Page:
I believe Japan’s aggressive monetary policies will continue to reward those who invest in its stock market. To review, the first arrow of Japanese PM Shinzo Abe’s “three arrows” of economic policy, aggressive monetary easing, was implemented by BOJ governor Haruhiko Kuroda to eradicate Japan’s long-standing deflationary pressures. In April 2013, soon after Kuroda became Governor, the BOJ introduced “Qualitative and Quantitative Easing” (QQE) which has since been expanded. Currently, the BoJ is buying annually 80 trillion yen of JGBs, 90 billion yen of JREITS, and 3.3 trillion yen of ETFs. The money printing has caused the Nikkei to rally by 45% and the yen to depreciate by 28% against the US dollar up to January of this year.
On January 29th, the BOJ tried to provide additional monetary stimulus by applying negative interest rates to banks’ excess reserves so that banks would be motivated to lend. However, the move backfired as the Nikkei has fallen 4% since then while the S&P 500 rallied 9% and the yen strengthened by 8%. A likely explanation for this market reaction:
BofA noted that the policy of applying negative rates to banks’ excess reserves didn’t take effect until mid-February and trust banks began passing the cost on to fund management companies in mid-April. That spurred the management companies to pass the cost on to investors, which worked against the BOJ’s efforts to encourage portfolios to rebalance toward riskier assets, BofA noted.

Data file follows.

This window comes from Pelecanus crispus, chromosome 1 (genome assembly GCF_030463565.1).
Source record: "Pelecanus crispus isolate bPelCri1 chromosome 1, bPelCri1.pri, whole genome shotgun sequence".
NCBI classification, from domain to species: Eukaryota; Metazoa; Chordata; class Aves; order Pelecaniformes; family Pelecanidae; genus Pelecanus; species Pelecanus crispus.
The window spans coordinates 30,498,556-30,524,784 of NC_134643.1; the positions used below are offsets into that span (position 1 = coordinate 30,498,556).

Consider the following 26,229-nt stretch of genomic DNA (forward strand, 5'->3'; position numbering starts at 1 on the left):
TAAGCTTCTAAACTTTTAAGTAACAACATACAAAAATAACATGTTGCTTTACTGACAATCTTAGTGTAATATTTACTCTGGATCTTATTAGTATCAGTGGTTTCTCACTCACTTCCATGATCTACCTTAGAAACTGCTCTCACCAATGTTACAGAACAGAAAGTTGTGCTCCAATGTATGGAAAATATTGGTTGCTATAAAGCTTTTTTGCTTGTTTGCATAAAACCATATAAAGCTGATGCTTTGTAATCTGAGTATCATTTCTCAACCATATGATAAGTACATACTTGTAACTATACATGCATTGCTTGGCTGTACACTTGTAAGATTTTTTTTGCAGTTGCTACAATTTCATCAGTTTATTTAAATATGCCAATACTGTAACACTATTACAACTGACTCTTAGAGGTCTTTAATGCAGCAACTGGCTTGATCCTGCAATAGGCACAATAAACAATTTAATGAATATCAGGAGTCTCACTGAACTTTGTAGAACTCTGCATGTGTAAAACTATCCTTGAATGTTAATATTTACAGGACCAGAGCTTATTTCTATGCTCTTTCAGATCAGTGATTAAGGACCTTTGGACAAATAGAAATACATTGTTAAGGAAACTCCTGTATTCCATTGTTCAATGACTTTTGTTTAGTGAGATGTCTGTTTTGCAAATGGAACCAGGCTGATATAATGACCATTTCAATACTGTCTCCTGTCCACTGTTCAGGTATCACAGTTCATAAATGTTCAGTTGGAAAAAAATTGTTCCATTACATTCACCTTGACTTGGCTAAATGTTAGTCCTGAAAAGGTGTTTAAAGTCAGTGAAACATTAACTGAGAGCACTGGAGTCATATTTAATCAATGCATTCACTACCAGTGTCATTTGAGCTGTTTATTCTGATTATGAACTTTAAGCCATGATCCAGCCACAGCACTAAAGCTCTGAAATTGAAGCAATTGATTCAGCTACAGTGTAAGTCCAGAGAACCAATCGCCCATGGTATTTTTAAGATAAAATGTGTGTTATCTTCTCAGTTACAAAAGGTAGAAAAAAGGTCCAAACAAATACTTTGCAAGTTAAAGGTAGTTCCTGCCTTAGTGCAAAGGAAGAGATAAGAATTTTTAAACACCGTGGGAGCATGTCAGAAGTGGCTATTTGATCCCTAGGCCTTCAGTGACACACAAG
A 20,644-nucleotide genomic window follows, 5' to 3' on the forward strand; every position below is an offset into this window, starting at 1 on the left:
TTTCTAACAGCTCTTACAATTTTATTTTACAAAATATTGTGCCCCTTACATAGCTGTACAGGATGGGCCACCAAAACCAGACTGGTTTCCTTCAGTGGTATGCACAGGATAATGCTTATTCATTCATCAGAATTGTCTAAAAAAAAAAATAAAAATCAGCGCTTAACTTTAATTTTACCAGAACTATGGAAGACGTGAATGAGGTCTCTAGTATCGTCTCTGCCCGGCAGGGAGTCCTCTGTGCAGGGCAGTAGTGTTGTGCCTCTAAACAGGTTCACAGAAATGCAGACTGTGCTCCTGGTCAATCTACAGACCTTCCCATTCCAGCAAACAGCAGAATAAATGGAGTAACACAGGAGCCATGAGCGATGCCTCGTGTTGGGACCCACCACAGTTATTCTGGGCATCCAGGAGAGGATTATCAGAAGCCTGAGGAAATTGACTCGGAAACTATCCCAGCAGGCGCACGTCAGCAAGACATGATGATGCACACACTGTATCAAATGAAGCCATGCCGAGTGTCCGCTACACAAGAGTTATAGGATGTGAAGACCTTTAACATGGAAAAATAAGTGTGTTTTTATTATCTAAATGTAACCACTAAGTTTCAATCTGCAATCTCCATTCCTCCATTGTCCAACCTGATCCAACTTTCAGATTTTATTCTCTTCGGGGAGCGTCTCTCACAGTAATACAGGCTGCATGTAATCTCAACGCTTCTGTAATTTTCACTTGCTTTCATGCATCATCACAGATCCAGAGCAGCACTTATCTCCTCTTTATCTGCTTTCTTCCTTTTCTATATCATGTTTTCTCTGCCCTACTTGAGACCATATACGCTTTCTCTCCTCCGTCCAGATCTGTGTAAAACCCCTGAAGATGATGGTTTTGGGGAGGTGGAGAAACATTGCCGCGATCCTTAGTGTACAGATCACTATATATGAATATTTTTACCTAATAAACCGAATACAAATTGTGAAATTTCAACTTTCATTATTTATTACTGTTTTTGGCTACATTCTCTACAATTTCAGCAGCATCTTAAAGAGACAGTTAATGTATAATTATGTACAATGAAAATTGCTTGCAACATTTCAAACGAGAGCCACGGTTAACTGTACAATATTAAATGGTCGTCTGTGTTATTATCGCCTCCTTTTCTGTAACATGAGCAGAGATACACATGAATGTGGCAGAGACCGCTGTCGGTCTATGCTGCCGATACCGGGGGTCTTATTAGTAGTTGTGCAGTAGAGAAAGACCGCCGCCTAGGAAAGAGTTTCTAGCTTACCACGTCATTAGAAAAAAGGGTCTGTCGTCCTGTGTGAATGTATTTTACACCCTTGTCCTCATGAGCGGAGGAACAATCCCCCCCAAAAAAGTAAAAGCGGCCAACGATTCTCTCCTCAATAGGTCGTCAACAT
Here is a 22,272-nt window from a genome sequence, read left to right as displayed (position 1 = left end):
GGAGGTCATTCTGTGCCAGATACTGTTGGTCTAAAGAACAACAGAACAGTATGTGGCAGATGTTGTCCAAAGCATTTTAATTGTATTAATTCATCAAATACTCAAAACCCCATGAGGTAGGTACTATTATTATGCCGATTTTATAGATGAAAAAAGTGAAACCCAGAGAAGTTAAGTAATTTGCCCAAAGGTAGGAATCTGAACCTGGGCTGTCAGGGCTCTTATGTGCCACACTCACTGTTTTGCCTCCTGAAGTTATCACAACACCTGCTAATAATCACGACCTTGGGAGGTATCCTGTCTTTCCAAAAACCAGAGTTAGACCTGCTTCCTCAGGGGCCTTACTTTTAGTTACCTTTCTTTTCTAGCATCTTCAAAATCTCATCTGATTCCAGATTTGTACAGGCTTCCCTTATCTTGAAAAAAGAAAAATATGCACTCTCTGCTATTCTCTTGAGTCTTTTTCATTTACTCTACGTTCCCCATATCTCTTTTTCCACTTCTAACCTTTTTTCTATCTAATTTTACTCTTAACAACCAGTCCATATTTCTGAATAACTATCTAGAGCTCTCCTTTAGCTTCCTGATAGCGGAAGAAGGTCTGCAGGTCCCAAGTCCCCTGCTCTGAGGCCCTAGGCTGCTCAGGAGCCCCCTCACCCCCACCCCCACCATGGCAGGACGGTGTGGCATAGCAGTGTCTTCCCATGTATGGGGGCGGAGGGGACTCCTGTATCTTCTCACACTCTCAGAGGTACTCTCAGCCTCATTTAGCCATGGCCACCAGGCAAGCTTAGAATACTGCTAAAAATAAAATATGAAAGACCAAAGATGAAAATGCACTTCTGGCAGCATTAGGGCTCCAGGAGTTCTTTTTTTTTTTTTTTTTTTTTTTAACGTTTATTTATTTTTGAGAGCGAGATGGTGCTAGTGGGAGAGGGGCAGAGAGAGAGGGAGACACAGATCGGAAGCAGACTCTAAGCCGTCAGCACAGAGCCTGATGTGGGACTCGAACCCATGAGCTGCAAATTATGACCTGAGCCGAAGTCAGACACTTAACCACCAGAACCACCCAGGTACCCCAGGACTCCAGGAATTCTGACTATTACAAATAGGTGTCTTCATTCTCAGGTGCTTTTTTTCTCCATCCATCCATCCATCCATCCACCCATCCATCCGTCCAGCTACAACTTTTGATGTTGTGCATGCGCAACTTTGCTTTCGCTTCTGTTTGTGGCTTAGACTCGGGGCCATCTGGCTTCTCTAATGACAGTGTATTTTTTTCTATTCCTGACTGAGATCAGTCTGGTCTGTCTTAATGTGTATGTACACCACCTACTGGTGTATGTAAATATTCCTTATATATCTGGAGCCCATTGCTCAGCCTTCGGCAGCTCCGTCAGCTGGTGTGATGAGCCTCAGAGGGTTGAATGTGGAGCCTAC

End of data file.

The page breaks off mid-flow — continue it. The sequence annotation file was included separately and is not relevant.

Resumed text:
Although, I am not certain that negative interest rates is such a couter-productive policy, the fact that the financial media has widely panned it will prevent central banks from moving further in that direction. As almost all central bankers believe, a prerequisite for a monetary measure being successful is confidence from the public that it will work. Given the market’s current aversion towards negative interest rates, the BoJ is unlikely to rely on it going forward.
Kuroda’s recent statement that the BOJ can still ease policy substantially, indicates that the BoJ is likely to lean on QQE going forward. I doubt that it will cause the yen to depreciate as it did during the past couple of years because, despite the BoJ’s massive money printing, Japan’s money supply growth lags the 5%+ growth seen in the US.
Conversely, the yen is unlikely to experience a major appreciation since the large number of speculators which have shorted the yen over the past 3 years have unwounded their positions. In fact, speculators are now net long the yen.
QQE could nonetheless boost equity valuations. I believe the BoJ will expand QQE this summer via increasing the rate of ETF purchases. At the current rate, the BOJ is running out of JGBs to buy and will own 50% of all outstanding government bonds by 2018. Also, the amount of current ETF buying ($3.3 trillion a year) pales in comparison to the 80 trillion yen of government bonds it purchases.
The increased demand for Japanese stocks resulting from BoJ buying, coupled with a low valuation of only 13.6x earnings could lead to decent though not spectacular returns. I have been long Japanese stocks while hedging yen depreciation; I intend to maintain the position, but will sell if there is a significant rally.